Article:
Jan 032018

January 3, 2018 — My retirement vision hasn’t quite met reality yet.

In my apparition, I’m reading a leather-bound volume of “War and Peace.” I’m writing handwritten epistles to friends with a crystal nib and brown ink from Siena, Italy.  I’m taking long baths, getting frequent facials, and walking briskly in the mall at 8:30 a.m. daily. I’m spending quality time with my husband of 33 years.

In the real world, I’m reading a sleazy, throwaway novel. I’m sending texts. I’m walking to the mailbox.  I am, however, spending more time with my husband.

We sit side-by-side each evening in our circa 1990 green velveteen recliners, struggling for power over the television remote. My husband’s favorites are “Shipping Wars” and “The Curse of Oak Island.”

It ain’t “Masterpiece Theater.”

We watch a driver maneuver an unfamiliar truck from Opp, Alabama to Walla Walla, Washington with a load of Rhode Island red chickens and a 72-hour deadline. The plot must advance. The driver finds himself and 116 screaming hens in Pawhuska, OK  on a Sunday when the feed store is closed.  The high-tension drama keeps me riveted between commercials for a bathroom odor eliminator or the greatest pillow in world history.

Museokeskus Vapriikki [CC BY 2.0], via Wikimedia Commons

The chickens arrive in time for us to change the channel to “The Curse of Oak Island.”

The premise of Oak Island involves a supposed buried treasure on an island off Nova Scotia.  Legend says seven people must die before the treasure is found.  Six have succumbed.  I might be the seventh, dying of boredom.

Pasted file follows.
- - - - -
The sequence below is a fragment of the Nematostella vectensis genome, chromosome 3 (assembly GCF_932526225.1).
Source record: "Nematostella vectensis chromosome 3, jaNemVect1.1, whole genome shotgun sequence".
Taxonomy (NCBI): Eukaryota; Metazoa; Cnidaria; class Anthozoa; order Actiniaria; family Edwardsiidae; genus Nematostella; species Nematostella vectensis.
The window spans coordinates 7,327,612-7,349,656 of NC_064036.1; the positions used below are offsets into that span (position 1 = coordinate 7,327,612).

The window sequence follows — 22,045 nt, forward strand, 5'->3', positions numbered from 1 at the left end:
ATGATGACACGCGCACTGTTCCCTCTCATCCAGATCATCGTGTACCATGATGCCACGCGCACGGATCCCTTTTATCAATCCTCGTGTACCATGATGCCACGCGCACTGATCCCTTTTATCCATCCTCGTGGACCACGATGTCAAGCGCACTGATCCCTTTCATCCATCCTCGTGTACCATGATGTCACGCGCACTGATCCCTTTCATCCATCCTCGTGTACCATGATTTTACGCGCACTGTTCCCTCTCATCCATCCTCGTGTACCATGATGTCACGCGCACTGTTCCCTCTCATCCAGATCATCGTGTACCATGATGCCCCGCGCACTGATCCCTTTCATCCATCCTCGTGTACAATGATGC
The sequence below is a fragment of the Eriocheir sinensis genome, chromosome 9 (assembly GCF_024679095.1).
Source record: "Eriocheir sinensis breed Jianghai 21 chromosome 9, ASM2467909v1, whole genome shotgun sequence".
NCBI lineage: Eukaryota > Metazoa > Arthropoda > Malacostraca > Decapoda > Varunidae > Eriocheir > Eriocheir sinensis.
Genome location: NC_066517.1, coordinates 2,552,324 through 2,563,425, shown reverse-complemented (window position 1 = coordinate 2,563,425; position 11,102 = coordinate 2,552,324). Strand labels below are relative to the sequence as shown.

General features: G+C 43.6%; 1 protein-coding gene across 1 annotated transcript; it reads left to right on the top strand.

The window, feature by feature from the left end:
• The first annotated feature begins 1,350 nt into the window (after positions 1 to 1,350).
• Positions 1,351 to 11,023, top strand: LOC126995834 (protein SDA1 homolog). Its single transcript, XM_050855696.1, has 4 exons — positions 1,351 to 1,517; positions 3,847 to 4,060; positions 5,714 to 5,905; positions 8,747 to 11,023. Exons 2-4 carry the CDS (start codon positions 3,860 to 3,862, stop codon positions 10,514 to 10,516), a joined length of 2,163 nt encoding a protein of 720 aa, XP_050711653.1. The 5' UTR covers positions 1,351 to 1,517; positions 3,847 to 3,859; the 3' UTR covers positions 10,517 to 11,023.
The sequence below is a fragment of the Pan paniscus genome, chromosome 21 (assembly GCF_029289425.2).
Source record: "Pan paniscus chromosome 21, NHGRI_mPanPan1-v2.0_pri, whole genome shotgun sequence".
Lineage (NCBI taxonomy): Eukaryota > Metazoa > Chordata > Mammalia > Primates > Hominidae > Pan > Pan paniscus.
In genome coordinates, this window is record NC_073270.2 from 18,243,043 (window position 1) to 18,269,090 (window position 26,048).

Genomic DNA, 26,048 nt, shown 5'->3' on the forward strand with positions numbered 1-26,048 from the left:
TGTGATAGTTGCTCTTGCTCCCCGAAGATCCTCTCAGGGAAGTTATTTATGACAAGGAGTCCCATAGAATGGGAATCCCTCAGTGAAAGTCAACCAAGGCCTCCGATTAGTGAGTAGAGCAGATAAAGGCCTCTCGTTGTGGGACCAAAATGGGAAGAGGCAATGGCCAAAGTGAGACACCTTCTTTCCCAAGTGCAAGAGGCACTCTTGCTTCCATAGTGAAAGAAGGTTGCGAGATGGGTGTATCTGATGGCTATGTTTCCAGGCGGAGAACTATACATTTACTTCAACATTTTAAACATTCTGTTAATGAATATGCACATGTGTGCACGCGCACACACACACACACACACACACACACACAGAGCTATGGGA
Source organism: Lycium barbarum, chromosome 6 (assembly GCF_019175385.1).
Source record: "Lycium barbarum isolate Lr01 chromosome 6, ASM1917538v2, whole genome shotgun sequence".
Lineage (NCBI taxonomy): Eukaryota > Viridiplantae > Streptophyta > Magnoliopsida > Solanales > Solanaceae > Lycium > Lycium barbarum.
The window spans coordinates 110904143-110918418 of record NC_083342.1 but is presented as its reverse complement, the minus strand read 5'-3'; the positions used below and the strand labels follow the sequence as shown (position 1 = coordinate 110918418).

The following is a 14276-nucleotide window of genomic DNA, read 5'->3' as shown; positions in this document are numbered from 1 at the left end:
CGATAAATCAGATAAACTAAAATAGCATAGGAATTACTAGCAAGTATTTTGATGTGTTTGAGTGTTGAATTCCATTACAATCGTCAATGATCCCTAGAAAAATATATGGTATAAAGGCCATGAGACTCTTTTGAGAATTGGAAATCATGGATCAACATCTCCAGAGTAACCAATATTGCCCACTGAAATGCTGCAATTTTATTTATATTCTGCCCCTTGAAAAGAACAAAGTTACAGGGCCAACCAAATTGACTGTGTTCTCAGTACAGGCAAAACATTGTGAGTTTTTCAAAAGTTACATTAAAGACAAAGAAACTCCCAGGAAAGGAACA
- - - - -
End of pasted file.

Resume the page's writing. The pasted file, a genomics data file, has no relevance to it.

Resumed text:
Two Michigan brothers use modern technology to pursue treasure hunters have sought for two centuries.  Mostly, the brothers dig or talk about digging.

To pass the time, I’ve invented an “Oak Island” drinking game. I raise my glass to the words “borehole #9” or “ejection probe device.”

While the show is an hour, usually there are no more than six or eight minutes of real action. A recent episode was painfully slow as it revolved around one of the brothers being bitten by a deer tick.  Lyme disease kept him away from the dig just as two human bone fragments were discovered.

The writers need to spice it up. How about a tuxedoed Big Foot (Sasquatch for the Canadian locals) presenting a letter (in cursive with Italian dip ink, of course) from OJ Simpson admitting he killed his wife and her friend and threw the knife in the Money Pit? Now that would make me sit up in my recliner!

%d bloggers like this: